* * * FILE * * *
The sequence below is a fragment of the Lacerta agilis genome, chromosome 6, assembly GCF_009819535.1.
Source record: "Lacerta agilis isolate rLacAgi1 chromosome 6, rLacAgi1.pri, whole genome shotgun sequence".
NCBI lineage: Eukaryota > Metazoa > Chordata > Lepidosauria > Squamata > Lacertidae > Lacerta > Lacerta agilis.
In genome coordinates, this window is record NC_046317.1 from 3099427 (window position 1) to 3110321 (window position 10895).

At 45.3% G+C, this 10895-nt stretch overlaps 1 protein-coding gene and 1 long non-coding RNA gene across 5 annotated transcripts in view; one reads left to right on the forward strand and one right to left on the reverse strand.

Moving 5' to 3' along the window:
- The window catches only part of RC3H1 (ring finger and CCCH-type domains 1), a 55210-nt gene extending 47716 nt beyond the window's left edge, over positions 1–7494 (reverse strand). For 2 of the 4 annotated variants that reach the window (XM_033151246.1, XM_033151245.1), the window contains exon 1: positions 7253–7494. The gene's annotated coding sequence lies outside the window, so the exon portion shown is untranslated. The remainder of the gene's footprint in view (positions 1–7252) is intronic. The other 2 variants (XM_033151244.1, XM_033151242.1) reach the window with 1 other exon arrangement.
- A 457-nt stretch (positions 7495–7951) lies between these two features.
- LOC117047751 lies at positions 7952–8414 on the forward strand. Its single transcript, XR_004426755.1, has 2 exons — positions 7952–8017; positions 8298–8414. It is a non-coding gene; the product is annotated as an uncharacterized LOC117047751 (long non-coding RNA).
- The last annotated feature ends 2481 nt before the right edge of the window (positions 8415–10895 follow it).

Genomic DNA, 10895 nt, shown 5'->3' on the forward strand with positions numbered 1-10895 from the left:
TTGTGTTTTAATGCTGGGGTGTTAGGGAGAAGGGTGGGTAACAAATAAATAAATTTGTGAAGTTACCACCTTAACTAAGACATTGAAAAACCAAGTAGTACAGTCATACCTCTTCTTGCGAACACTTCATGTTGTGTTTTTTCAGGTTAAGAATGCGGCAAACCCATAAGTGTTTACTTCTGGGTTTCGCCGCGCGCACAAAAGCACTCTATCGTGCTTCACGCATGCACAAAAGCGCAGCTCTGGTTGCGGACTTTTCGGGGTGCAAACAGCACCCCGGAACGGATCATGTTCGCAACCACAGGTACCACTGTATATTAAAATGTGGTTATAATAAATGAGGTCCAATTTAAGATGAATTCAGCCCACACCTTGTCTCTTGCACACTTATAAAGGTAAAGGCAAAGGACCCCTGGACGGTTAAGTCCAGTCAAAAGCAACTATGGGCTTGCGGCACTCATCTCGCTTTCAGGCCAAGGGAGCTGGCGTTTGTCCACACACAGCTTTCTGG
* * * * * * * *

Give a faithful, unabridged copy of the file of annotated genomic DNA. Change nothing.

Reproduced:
The sequence below is a fragment of the Lacerta agilis genome, chromosome 6, assembly GCF_009819535.1.
Source record: "Lacerta agilis isolate rLacAgi1 chromosome 6, rLacAgi1.pri, whole genome shotgun sequence".
NCBI lineage: Eukaryota > Metazoa > Chordata > Lepidosauria > Squamata > Lacertidae > Lacerta > Lacerta agilis.
In genome coordinates, this window is record NC_046317.1 from 3099427 (window position 1) to 3110321 (window position 10895).

At 45.3% G+C, this 10895-nt stretch overlaps 1 protein-coding gene and 1 long non-coding RNA gene across 5 annotated transcripts in view; one reads left to right on the forward strand and one right to left on the reverse strand.

Moving 5' to 3' along the window:
- The window catches only part of RC3H1 (ring finger and CCCH-type domains 1), a 55210-nt gene extending 47716 nt beyond the window's left edge, over positions 1–7494 (reverse strand). For 2 of the 4 annotated variants that reach the window (XM_033151246.1, XM_033151245.1), the window contains exon 1: positions 7253–7494. The gene's annotated coding sequence lies outside the window, so the exon portion shown is untranslated. The remainder of the gene's footprint in view (positions 1–7252) is intronic. The other 2 variants (XM_033151244.1, XM_033151242.1) reach the window with 1 other exon arrangement.
- A 457-nt stretch (positions 7495–7951) lies between these two features.
- LOC117047751 lies at positions 7952–8414 on the forward strand. Its single transcript, XR_004426755.1, has 2 exons — positions 7952–8017; positions 8298–8414. It is a non-coding gene; the product is annotated as an uncharacterized LOC117047751 (long non-coding RNA).
- The last annotated feature ends 2481 nt before the right edge of the window (positions 8415–10895 follow it).

Genomic DNA, 10895 nt, shown 5'->3' on the forward strand with positions numbered 1-10895 from the left:
TTGTGTTTTAATGCTGGGGTGTTAGGGAGAAGGGTGGGTAACAAATAAATAAATTTGTGAAGTTACCACCTTAACTAAGACATTGAAAAACCAAGTAGTACAGTCATACCTCTTCTTGCGAACACTTCATGTTGTGTTTTTTCAGGTTAAGAATGCGGCAAACCCATAAGTGTTTACTTCTGGGTTTCGCCGCGCGCACAAAAGCACTCTATCGTGCTTCACGCATGCACAAAAGCGCAGCTCTGGTTGCGGACTTTTCGGGGTGCAAACAGCACCCCGGAACGGATCATGTTCGCAACCACAGGTACCACTGTATATTAAAATGTGGTTATAATAAATGAGGTCCAATTTAAGATGAATTCAGCCCACACCTTGTCTCTTGCACACTTATAAAGGTAAAGGCAAAGGACCCCTGGACGGTTAAGTCCAGTCAAAAGCAACTATGGGCTTGCGGCACTCATCTCGCTTTCAGGCCAAGGGAGCTGGCGTTTGTCCACACACAGCTTTCTGG